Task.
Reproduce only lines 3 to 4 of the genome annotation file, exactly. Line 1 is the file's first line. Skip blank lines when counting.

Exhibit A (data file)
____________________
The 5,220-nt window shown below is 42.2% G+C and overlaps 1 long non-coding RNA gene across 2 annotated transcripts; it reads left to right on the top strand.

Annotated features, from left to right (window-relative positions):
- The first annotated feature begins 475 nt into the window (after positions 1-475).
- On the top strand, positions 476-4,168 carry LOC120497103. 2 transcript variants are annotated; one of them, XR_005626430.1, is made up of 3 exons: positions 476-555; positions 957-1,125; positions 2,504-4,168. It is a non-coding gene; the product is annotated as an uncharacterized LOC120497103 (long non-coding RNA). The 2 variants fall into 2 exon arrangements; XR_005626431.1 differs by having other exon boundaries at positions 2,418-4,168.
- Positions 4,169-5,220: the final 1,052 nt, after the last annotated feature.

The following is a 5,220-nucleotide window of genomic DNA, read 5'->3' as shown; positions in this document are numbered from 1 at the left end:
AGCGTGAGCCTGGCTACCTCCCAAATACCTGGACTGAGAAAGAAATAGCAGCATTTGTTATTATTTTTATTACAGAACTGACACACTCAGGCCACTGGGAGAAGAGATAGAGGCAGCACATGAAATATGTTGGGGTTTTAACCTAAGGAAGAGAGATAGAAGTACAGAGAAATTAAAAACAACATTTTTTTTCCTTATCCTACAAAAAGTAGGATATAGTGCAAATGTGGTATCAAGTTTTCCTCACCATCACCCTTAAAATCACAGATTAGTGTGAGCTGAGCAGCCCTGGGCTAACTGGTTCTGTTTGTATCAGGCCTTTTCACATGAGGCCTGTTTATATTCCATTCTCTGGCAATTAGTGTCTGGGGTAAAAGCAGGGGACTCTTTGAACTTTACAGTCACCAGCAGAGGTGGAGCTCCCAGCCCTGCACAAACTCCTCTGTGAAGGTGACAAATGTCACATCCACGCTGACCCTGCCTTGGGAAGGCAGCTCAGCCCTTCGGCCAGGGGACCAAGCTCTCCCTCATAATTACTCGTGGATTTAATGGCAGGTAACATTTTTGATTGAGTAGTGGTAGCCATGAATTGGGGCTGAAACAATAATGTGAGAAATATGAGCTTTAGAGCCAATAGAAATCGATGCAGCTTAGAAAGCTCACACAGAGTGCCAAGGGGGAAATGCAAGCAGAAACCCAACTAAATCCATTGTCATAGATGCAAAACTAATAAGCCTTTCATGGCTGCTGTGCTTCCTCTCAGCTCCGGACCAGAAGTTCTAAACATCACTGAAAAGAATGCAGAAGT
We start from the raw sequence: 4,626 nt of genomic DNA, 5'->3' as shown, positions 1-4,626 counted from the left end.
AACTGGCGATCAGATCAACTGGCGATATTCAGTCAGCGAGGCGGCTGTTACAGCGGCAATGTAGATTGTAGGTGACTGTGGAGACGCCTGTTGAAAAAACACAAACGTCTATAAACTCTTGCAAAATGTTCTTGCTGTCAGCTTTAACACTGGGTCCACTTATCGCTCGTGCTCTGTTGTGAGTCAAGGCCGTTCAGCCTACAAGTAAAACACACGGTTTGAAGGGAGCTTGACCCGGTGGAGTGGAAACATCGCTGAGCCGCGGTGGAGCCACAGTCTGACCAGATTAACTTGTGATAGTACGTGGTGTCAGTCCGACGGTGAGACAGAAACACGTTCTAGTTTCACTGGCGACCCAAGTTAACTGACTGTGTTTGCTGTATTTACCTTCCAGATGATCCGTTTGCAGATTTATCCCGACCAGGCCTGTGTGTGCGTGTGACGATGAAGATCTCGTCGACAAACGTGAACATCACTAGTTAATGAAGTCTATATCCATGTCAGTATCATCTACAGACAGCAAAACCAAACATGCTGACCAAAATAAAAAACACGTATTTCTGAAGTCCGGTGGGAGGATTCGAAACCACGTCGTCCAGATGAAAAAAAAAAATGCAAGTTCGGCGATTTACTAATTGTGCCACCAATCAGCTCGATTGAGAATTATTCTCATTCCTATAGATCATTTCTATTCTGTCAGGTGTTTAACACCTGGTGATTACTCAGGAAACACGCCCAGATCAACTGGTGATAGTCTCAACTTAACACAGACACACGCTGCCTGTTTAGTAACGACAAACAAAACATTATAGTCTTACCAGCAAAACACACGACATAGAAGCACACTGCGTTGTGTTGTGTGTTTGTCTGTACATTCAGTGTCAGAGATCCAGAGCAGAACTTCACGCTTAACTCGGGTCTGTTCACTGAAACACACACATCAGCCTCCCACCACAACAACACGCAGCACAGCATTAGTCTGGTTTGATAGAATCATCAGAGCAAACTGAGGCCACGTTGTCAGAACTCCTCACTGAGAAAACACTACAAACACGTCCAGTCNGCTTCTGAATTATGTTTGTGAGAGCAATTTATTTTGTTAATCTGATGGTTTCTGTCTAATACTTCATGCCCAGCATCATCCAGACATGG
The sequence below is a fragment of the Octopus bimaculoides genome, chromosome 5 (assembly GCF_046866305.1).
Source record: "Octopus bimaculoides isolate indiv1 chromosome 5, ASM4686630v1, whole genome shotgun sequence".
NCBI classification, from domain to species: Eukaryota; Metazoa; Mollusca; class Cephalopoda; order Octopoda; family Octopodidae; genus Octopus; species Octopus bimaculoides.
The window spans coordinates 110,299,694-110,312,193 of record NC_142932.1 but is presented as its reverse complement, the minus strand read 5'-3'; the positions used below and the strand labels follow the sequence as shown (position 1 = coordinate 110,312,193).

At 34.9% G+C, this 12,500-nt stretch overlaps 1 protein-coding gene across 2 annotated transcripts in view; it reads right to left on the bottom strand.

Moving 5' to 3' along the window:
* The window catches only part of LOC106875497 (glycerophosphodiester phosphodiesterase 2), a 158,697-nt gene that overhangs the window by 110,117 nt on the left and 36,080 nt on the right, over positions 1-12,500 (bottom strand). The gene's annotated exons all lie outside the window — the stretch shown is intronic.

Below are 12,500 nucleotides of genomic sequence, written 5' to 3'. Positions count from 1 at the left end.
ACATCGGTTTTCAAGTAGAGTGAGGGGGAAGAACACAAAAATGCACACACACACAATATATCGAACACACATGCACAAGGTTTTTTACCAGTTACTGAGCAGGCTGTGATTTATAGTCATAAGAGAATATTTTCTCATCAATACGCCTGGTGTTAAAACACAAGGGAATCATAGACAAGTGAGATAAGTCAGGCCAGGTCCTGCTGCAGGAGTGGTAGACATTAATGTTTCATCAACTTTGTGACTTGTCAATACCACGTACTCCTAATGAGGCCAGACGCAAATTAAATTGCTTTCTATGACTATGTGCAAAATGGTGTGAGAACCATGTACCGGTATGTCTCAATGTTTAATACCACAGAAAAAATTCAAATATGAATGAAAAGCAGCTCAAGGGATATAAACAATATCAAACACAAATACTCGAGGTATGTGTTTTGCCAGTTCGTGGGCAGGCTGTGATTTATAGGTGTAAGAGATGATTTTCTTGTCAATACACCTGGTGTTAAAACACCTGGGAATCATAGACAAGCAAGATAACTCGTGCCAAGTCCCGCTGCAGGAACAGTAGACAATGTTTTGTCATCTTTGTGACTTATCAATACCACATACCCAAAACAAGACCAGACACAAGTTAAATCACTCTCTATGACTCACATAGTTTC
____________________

- The first annotated feature begins 475 nt into the window (after positions 1-475).
- On the top strand, positions 476-4,168 carry LOC120497103. 2 transcript variants are annotated; one of them, XR_005626430.1, is made up of 3 exons: positions 476-555; positions 957-1,125; positions 2,504-4,168. It is a non-coding gene; the product is annotated as an uncharacterized LOC120497103 (long non-coding RNA). The 2 variants fall into 2 exon arrangements; XR_005626431.1 differs by having other exon boundaries at positions 2,418-4,168.